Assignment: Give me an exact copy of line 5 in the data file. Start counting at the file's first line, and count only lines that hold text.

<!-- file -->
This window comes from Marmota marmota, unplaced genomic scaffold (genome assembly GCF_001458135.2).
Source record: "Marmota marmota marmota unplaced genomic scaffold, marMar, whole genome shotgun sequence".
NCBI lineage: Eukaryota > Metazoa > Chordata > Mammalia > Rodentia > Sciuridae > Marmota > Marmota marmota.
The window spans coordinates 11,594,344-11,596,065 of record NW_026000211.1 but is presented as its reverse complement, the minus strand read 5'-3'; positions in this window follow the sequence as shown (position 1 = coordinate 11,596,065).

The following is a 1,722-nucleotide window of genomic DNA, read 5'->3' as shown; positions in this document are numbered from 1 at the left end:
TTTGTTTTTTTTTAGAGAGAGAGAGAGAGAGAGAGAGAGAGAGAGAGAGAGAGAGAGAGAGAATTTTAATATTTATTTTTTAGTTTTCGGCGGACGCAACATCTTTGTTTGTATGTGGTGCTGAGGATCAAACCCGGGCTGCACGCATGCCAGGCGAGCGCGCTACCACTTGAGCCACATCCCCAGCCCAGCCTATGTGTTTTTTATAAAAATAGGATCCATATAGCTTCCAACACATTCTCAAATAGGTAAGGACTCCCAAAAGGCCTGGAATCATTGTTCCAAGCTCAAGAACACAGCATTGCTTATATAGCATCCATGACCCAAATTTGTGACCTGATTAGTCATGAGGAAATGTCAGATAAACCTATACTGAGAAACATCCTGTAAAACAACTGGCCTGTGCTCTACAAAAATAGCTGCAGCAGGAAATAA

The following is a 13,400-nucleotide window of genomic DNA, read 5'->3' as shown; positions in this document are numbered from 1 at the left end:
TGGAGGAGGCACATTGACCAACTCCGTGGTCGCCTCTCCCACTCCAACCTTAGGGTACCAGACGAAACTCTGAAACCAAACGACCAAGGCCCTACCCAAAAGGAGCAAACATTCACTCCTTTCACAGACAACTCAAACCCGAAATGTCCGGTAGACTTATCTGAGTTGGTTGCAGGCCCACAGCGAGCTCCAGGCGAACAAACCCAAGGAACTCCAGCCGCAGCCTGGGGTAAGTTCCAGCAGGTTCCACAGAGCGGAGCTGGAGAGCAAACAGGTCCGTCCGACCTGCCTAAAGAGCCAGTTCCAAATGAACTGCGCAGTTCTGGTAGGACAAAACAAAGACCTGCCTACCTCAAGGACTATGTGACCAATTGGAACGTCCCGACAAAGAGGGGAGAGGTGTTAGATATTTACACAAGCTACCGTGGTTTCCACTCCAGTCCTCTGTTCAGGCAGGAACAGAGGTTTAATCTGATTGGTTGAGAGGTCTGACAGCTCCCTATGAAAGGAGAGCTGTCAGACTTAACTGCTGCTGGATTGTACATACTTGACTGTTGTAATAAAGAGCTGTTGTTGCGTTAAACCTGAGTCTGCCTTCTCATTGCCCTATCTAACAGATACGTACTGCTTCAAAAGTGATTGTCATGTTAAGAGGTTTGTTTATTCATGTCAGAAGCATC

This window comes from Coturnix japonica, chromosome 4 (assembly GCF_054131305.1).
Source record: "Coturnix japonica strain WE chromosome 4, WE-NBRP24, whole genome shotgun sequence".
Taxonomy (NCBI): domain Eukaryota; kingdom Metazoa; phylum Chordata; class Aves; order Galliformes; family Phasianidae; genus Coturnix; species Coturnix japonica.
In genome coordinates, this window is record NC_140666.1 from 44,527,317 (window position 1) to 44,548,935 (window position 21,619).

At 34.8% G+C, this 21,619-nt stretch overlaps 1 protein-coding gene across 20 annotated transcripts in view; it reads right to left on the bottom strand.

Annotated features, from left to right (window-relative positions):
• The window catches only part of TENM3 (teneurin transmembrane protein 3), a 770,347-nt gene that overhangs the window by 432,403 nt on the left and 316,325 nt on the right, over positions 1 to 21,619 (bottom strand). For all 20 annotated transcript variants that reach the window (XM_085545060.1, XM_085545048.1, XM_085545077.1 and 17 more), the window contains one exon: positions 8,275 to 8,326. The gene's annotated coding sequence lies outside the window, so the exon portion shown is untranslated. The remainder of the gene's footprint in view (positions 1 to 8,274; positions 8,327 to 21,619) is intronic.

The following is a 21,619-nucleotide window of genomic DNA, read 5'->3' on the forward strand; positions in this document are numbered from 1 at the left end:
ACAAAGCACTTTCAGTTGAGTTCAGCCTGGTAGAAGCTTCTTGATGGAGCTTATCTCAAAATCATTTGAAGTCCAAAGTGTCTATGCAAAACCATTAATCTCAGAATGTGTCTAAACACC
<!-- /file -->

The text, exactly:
The following is a 1,722-nucleotide window of genomic DNA, read 5'->3' as shown; positions in this document are numbered from 1 at the left end: